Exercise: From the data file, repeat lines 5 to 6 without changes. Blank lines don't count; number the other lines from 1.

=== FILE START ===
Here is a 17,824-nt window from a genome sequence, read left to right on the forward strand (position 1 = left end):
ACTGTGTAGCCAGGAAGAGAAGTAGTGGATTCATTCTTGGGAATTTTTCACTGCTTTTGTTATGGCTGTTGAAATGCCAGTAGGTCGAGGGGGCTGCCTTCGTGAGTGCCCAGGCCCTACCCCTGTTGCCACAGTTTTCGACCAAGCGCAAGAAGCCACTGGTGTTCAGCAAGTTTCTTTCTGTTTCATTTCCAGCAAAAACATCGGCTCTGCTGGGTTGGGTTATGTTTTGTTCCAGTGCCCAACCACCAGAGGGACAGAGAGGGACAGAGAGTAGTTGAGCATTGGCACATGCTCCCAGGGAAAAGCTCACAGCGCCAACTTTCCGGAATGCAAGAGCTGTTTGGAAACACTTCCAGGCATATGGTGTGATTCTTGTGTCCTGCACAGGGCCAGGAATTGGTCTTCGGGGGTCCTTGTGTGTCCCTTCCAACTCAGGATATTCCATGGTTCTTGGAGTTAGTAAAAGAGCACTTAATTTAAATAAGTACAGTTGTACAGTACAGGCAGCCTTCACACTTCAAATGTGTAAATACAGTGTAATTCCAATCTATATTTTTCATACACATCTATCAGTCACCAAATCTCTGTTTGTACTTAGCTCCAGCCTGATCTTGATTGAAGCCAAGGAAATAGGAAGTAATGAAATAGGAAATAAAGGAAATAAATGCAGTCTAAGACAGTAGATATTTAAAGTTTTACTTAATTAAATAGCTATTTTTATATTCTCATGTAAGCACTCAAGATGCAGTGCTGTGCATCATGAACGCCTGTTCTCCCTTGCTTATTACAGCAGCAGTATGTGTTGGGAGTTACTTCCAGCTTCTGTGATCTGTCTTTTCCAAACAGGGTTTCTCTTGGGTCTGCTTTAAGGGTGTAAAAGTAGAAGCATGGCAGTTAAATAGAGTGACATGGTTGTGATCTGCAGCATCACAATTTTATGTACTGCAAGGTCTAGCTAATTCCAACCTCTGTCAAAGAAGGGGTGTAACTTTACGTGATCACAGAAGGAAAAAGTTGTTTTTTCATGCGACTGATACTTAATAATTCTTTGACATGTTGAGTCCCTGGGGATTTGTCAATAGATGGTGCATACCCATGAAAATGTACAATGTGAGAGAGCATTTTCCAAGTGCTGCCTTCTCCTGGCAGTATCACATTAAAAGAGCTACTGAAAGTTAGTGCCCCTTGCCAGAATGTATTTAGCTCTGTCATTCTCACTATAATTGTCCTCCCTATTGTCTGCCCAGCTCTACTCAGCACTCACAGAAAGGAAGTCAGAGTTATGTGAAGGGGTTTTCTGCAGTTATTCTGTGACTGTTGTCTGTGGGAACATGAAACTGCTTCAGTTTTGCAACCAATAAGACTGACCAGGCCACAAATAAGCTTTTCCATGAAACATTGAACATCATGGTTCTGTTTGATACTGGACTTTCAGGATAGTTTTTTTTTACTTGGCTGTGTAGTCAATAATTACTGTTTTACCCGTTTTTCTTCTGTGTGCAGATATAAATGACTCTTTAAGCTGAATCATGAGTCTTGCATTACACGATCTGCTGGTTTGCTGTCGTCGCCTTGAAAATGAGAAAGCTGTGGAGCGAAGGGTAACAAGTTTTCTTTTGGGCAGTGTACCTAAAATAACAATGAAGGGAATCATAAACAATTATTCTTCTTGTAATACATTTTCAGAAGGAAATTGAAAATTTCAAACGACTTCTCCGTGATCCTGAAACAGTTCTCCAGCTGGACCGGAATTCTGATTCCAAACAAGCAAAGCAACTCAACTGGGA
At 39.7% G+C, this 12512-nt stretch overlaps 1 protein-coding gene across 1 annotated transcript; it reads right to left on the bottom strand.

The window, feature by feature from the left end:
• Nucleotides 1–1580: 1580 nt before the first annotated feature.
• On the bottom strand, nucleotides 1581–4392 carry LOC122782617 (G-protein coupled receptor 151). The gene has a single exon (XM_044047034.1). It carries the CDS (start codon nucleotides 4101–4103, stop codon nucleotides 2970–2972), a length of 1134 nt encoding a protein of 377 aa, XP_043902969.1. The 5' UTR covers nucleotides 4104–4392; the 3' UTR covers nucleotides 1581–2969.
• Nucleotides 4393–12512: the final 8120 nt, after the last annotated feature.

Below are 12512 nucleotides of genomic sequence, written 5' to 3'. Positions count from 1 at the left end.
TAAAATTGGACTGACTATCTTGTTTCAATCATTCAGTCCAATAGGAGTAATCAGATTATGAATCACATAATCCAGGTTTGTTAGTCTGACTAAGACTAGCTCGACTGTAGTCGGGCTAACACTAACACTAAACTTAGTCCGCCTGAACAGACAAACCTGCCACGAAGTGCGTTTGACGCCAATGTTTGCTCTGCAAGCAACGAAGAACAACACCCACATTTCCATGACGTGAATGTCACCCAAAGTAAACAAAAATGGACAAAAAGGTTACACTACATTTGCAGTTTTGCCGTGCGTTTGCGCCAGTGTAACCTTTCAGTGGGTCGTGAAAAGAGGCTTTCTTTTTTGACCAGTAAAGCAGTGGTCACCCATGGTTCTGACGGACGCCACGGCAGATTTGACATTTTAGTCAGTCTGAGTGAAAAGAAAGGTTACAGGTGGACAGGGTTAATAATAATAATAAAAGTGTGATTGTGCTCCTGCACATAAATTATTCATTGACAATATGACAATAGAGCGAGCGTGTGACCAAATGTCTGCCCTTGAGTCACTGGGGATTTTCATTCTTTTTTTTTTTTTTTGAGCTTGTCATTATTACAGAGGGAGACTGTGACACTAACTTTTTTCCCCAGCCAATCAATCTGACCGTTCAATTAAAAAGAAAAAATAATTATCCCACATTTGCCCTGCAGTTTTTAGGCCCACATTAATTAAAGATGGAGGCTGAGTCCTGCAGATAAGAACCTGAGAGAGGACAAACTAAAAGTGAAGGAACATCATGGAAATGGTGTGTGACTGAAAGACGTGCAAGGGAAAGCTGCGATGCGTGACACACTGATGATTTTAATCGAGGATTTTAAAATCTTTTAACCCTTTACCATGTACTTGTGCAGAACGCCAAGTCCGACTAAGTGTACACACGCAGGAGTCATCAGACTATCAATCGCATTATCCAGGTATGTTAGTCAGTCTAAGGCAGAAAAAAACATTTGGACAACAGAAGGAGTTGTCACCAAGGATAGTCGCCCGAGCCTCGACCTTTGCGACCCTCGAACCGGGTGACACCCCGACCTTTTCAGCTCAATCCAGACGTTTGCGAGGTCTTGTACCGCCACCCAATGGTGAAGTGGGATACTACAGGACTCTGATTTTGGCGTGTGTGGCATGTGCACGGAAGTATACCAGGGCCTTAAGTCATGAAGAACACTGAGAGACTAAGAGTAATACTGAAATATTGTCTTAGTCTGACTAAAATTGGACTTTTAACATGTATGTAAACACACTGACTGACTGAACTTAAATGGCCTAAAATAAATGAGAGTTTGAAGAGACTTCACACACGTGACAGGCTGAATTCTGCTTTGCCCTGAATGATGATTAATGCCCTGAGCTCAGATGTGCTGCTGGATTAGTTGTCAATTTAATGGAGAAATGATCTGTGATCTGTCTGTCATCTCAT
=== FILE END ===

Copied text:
• Nucleotides 1–1580: 1580 nt before the first annotated feature.
• On the bottom strand, nucleotides 1581–4392 carry LOC122782617 (G-protein coupled receptor 151). The gene has a single exon (XM_044047034.1). It carries the CDS (start codon nucleotides 4101–4103, stop codon nucleotides 2970–2972), a length of 1134 nt encoding a protein of 377 aa, XP_043902969.1. The 5' UTR covers nucleotides 4104–4392; the 3' UTR covers nucleotides 1581–2969.